About debruynjohnr

I'm a physics professor at Western University, in London, Ontario, Canada

Arrived in Crete

I am now in Crete, where I will be spending most of the next 6 months. I arrived Monday morning, by ferry from Athens. I will be working at FORTH, the Foundation for Research and Technology, Hellas, close to Heraklion, in the group of Dimitris Vlassopoulos. So far, I have an office and have met several members of the research group. Dimitris is running a conference nearby on associating polymers and supramolecular assemblies Wednesday through Friday, which I will attend. Looks interesting, and I know a few of the speakers, so it will be a good few days.DSC_7532 Here’s a picture of the institute!


Thanks to Cristian and Muhammad

Summer is over and the new term is underway – except for those of us on sabbatical! Cristian Ardelean spent all of last year and this past summer working in my group, first through the  Scholar’s Electives program and then as a summer student. He worked with Cameron on the vibrating wire rheometer project. Muhammad Khalid was a summer student working with Nirosh, doing dielectric spectroscopy of materials. Thanks to both of you for your contributions!

Between jobs

My visit to UIUC ended a few days ago. The work I did there on using PCA to analyze large amplitude oscillatory shear data was useful, I think, and will eventually find its way into one of Simon’s papers. Simon and his family and research group gave me a nice send-off at the Big Grove Tavern in Champaign. Now I’m back home in London briefly before flying to Greece for an extended visit with Dimitris Vlassopoulos at FORTH in Crete. Dimitris works on the rheology of “architecturally complex” molecules such as star polymers.

Eclipse report

Recently back from a trip to Maryville, TN, to view the solar eclipse. We were on the campus of Maryville College, which sponsored an “event” for the occasion. I set up my camera on a tripod, donned my eclipse glasses, and spent a couple of hours staring at the sun in the 90 degree heat. Totality lasted 98 s where we were, but it seemed to go by much more quickly that that. It was spectacular. The corona was beautiful, with a very complex shape. There was a beautiful “diamond ring” as totality came to an end. I saw Venus during totality, but didn’t notice any stars. I will admit I was mostly looking at the sun and not at the rest of the sky! A wonderful sight. I saw one total eclipse before, back in 1979. That was great, too, but I think this one was more beautiful.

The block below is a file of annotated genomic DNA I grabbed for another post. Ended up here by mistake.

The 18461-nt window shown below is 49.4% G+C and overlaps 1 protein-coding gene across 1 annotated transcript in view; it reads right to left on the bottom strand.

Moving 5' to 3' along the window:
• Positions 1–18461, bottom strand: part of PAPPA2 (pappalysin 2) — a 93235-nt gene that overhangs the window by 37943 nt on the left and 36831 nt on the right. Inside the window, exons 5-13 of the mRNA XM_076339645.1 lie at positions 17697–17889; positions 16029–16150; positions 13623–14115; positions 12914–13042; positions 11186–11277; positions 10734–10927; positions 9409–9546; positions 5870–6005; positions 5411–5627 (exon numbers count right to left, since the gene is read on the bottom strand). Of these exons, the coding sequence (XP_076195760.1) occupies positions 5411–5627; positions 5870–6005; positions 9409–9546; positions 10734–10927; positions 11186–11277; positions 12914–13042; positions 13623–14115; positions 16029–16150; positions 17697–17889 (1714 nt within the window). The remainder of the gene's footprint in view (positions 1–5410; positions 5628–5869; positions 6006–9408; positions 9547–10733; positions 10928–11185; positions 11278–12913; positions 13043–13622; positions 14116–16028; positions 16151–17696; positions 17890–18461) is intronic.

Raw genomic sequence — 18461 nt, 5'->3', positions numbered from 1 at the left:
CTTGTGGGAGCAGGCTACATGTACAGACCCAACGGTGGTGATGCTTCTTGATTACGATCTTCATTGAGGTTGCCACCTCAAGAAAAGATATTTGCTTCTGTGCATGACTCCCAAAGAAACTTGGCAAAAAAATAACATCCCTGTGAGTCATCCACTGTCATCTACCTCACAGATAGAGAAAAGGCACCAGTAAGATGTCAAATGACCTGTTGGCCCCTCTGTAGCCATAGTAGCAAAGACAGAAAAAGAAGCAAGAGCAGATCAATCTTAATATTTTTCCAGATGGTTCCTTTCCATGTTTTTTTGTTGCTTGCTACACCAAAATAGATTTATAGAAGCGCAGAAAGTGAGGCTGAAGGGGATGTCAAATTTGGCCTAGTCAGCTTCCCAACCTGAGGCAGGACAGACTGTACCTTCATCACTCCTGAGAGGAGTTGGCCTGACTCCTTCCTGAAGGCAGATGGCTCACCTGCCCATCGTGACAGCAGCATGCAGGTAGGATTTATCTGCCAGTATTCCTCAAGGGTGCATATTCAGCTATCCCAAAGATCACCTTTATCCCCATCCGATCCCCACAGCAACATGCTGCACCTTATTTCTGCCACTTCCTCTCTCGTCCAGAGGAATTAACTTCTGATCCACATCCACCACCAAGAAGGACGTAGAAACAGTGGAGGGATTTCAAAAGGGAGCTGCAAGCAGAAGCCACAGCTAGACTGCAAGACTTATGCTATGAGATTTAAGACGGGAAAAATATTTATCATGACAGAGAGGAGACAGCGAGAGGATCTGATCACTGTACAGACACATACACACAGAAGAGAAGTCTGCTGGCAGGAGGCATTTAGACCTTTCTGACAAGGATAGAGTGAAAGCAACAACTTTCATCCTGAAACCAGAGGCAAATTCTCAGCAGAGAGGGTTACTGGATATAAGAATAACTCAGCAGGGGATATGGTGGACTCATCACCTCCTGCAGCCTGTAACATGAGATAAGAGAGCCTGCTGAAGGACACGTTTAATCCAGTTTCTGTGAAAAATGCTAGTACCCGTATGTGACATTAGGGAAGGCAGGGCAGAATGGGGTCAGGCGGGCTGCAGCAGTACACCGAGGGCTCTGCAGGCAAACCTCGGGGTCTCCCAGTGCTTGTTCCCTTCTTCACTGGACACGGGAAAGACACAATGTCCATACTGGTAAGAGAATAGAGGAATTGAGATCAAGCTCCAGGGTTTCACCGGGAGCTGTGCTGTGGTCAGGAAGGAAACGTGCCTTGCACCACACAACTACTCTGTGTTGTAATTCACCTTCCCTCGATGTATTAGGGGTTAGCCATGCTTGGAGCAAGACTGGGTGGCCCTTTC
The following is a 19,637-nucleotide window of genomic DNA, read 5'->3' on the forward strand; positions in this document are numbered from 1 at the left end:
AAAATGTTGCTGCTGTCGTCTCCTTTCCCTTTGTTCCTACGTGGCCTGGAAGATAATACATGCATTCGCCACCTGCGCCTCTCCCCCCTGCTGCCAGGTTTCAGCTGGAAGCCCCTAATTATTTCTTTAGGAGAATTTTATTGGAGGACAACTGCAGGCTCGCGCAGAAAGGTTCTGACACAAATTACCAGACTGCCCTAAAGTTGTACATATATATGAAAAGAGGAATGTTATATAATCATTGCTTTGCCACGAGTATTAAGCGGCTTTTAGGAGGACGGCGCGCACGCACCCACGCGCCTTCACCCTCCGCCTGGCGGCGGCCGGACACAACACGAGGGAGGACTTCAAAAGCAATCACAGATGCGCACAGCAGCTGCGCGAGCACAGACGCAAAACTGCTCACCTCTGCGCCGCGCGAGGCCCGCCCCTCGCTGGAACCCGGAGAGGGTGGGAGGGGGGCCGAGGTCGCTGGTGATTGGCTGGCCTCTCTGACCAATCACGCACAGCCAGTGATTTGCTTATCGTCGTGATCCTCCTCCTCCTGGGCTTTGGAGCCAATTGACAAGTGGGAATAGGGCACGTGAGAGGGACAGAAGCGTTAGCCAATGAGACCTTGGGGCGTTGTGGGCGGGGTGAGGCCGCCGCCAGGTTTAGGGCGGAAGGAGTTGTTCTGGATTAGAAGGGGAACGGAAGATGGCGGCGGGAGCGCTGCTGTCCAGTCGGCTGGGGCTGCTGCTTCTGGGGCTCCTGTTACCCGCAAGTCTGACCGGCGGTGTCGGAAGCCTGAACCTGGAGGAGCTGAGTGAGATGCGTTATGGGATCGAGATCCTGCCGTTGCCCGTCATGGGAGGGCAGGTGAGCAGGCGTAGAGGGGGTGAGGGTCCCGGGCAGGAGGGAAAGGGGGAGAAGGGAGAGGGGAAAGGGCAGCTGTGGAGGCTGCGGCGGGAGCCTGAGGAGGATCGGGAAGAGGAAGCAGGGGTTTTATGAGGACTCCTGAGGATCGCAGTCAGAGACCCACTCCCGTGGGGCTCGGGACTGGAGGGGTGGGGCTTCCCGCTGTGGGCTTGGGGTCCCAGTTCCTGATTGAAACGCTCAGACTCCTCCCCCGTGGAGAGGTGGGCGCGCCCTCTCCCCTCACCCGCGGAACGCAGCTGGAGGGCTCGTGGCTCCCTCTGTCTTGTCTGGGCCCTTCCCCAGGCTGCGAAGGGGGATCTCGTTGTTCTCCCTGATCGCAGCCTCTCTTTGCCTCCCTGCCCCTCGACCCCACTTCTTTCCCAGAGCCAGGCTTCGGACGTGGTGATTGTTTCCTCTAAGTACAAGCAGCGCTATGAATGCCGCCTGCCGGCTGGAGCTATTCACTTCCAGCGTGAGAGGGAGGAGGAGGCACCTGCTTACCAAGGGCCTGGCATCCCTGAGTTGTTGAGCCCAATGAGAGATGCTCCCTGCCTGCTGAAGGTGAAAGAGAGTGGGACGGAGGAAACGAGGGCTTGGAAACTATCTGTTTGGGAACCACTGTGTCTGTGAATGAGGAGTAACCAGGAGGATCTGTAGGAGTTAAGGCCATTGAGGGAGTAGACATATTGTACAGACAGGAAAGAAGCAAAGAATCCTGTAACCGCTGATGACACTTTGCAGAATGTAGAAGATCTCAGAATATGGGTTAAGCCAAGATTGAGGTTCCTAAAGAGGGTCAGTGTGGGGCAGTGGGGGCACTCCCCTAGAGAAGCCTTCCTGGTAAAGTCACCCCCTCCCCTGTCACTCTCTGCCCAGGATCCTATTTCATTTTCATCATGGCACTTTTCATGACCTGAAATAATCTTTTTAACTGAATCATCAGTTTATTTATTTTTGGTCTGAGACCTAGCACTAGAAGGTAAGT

Getting ready to see the eclipse

The solar eclipse is just a few days away. I am planning to head south (and a bit east) to observe and enjoy the event. I have a friend who teaches at a college in Kentucky. I will drive to his place on Sunday, then go with him and a busload of his students to a spot in Tennessee to view the eclipse on Monday. At present, the weather forecast is “mostly sunny”, so I am optimistic and excited. As is my style, however, I left a lot of the details rather late. I was looking around for eclipse glasses a few days ago, but it seems that most of the country is sold out! Same for a solar filter for my camera. Instead, I went to Walmart and bought a couple of aluminized plastic emergency blankets. A few layers of that, and all will be good. I’m actually a bit ambivalent about taking pictures of the eclipse. On the one hand, I claim to be a photographer, and I like to have a record of things that I do. I took pictures of the 1975 eclipse in Gimli, Manitoba that still take my breath away. On the other hand, I don’t want to spend all my time futzing around with the camera, filters, etc. I want to enjoy the beauty of the event! So, I will probably compromise – take a few pictures, but spend most of totality oohing and aahing as the sun hides behind the moon.

A thesis defence

This week I went to the PhD examination of Jeremy Koch, one of Randy Ewoldt’s students. Jeremy’s thesis was about how air bubbles and particles move in vibrated or rapidly accelerated yield-stress fluids. Experiments on glass beads, Carbopol, and concrete. Interesting work, and Jeremy handled questions very well. It was interesting for me to see how a PhD exam works at UI. I was allowed to – and did – participate in the exam, for example, which would not be allowed at Western. Congratulations to Dr. Koch, and thanks for the champagne and cake afterwards!

It’s been a while…

It has been a few years since I have written anything on this blog. There are reasons… But this year I am on sabbatical leave, so perhaps I will get back to posting regularly. I’m spending the first two months of my leave working with Simon Rogers in the Department of Chemical and Biomolecular Engineering at the University of Illinois at Urbana-Champaign. Simon has lots of good ideas about things rheological which I would like to understand better. So far, I’m getting involved in a couple of projects with Simon’s grad students relating to thixotropic suspensions and gelation. I’m also pursuing an idea of my own, which ties in nicely with some of Simon’s work.  Time will tell if it’s a good idea, or not, but it is so nice to have the time to work on it!